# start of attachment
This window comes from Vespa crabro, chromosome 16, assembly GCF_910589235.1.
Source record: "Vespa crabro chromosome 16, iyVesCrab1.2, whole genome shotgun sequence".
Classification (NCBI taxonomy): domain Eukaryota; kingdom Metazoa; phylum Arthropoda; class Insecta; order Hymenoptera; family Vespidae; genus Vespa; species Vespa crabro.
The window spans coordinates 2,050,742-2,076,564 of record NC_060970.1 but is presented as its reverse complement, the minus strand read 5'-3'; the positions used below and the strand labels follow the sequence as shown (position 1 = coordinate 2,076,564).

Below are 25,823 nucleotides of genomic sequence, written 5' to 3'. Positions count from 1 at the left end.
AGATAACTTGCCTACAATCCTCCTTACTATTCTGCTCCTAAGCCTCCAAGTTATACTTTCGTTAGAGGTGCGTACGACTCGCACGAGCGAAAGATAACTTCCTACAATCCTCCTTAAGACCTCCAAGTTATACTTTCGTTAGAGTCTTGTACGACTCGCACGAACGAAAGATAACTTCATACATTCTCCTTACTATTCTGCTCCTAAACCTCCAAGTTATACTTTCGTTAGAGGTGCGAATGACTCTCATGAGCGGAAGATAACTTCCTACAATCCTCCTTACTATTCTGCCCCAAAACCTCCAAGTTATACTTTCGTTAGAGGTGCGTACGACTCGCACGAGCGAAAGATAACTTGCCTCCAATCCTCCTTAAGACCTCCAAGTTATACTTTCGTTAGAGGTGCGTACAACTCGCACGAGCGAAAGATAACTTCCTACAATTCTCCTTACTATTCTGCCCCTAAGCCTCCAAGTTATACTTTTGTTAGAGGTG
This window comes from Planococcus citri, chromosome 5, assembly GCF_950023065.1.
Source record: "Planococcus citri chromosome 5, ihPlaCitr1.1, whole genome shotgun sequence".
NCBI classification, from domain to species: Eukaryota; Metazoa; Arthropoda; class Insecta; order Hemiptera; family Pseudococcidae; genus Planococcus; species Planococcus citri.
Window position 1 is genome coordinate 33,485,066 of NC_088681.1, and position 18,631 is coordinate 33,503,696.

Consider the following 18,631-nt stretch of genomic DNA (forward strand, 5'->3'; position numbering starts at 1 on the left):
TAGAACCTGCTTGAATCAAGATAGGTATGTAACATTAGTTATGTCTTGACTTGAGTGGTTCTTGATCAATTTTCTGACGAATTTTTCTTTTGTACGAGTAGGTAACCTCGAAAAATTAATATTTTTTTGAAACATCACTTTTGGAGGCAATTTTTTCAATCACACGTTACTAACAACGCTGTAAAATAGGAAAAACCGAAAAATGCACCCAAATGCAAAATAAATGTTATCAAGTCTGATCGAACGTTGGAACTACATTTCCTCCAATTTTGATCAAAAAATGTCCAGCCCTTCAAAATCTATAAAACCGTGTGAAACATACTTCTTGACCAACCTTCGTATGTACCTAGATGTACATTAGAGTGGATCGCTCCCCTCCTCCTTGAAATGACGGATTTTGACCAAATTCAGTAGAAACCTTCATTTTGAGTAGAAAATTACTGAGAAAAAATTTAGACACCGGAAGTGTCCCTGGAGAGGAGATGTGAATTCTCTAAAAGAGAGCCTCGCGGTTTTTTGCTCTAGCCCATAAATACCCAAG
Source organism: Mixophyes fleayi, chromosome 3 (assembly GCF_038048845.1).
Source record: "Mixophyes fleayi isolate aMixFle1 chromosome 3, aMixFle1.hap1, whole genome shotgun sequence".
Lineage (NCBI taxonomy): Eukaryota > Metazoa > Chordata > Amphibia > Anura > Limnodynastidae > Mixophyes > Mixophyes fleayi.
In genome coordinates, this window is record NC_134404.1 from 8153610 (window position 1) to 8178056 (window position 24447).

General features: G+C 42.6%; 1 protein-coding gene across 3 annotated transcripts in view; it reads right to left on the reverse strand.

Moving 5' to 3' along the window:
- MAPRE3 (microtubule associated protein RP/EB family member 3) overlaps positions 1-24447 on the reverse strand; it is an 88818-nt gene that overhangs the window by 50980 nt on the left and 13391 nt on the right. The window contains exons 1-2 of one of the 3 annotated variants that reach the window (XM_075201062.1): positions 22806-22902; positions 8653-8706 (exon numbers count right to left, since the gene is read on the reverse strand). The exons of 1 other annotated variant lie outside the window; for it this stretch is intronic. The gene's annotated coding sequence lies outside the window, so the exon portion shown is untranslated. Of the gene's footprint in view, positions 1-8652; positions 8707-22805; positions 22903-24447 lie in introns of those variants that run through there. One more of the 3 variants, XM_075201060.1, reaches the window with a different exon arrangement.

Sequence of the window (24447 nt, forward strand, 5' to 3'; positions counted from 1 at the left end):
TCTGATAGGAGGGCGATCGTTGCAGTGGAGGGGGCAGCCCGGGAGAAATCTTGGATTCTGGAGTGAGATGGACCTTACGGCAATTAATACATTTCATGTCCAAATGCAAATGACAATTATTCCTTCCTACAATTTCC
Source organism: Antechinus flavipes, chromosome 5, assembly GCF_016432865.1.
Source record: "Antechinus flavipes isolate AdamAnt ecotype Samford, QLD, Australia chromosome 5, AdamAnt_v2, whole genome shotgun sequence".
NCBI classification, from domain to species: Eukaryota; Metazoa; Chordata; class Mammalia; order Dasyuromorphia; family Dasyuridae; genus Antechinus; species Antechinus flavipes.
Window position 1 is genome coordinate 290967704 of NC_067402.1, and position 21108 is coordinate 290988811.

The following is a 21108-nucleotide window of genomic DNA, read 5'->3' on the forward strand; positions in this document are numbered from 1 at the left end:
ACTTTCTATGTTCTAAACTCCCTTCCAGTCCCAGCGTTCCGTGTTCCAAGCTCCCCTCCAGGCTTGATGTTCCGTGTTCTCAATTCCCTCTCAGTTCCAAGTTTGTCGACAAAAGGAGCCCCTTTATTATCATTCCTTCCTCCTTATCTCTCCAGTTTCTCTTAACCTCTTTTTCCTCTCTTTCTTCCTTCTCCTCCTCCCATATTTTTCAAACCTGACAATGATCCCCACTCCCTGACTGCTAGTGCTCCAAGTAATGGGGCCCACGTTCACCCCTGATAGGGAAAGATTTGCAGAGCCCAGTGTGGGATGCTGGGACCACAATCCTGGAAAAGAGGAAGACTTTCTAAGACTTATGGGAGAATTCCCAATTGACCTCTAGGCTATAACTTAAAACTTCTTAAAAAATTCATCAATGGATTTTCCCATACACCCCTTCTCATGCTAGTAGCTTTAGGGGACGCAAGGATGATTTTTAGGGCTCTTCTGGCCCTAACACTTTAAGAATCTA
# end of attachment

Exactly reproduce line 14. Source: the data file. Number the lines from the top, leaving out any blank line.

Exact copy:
Source record: "Mixophyes fleayi isolate aMixFle1 chromosome 3, aMixFle1.hap1, whole genome shotgun sequence".